14

We note that the factors the district court considered in determining Kikuyama's sentence within the guideline range may separately provide a basis for consecutive sentencing, along with the Commission's obvious preference for consecutive sentencing in cases such as this. See U.S.S.G. § 5G1.3, comment. (n. 6). Nevertheless, we vacate and remand for resentencing to permit the district court to exercise its discretion in a manner unrelated to Kikuyama's need for mental health treatment.

15

Judgment of the conviction is affirmed; the case is remanded for resentencing.

*

Honorable Donald P. Lay, Senior Circuit Judge for the Eighth Circuit, sitting by designation

1

We note for context the unfortunate inconsistent arguments in this case. The record suggests Kikuyama's sentencing counsel persuaded the district court that it did have discretion to order Kikuyama to serve his sentences concurrently:

Ms. Tower: I would direct the Court's attention to 18 USC 3584. I know that the guidelines appear to read as mandatory. However, if the Court takes a look at 3584 of Title 18, it is in the discretion of the Court to impose the sentences concurrently.

Trans. of Sentencing at 15 (emphasis added). Yet on appeal, counsel now argues (for a different purpose) that "the trial court had no discretion whatsoever to impose a concurrent sentence." Appellant's Opening Br. at 18 (emphasis added).

At sentencing the government took the position that consecutive sentencing was mandatory for Kikuyama. Trans. of Sentencing at 15. But on appeal the government charges that "[t]he Wills case clearly applies to the instant case and mandates a finding that the District Court had discretion to order concurrent sentencing." Appellee's Answering Br. at 14 (emphasis added).

The adversarial exchange here reminds us of Justice Frankfurter's earlier observation that "advocates ... are like managers of pugilistic and election contestants, in that they have a propensity for claiming everything." First Iowa Hydro-Elec. Coop. v. Federal Power Comm'n, 328 U.S. 152, 187, 66 S.Ct. 906, 922, 90 L.Ed. 1143 (1946)(Frankfurter, J., dissenting).

2

In United States v. Bernard, this court construed the 1993 version of § 5G1.3(b) and (c) to require consecutive sentences. 48 F.3d 427, 431 (9th Cir.1995). However, Bernard answered only whether the district court properly imposed consecutive sentences, not whether § 5G1.3 could remove the discretion that 18 U.S.C. § 3584(a) confers. Moreover, Bernard regarded § 5G1.3 before its more recent amendment. In Bernard, the version of § 5G1.3(c) at issue read:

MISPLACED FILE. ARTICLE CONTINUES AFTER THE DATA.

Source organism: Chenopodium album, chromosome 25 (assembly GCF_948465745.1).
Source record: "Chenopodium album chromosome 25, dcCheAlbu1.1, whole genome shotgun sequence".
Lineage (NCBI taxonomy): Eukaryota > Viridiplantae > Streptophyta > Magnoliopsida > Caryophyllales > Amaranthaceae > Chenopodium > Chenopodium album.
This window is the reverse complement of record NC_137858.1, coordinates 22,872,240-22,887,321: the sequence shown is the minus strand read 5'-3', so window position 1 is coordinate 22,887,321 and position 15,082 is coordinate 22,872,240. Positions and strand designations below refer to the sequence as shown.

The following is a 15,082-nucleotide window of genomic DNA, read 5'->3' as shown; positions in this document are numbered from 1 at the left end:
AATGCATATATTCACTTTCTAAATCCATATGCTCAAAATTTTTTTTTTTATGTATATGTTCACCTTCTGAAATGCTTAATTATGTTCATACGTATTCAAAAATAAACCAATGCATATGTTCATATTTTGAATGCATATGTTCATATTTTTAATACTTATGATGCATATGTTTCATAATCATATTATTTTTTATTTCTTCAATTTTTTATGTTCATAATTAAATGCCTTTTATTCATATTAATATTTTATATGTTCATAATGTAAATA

In any other case, the sentence for the instant offense shall be imposed to run consecutively to the prior undischarged term of imprisonment to the extent necessary to achieve a reasonable incremental punishment for the instant offense.

U.S.S.G. § 5G1.3(c) (Nov.1993) (emphasis added).

In contrast, at the time of Kikuyama's sentence § 5G1.3(c) read:

In any other case, the sentence for the instant offense may be imposed to run concurrently, partially concurrently, or consecutively to the prior undischarged term of imprisonment to achieve a reasonable punishment for the instant offense.

U.S.S.G. § 5G1.3(c) (Nov.1995) (emphasis added).

3

United States v. Neely, 38 F.3d 458 (9th Cir.1994), does not require a different result. In Neely, this court distinguished Wills, holding that because the defendant was not yet incarcerated for his state offense at the time of his guilty plea the discretion otherwise provided by § 3584 was not present. Id. at 460-61. Unlike Neely, the present case falls under the first clause of § 3584(a), which grants discretion to sentence concurrently where "multiple terms of imprisonment are imposed on a defendant at the same time." Neely is inapposite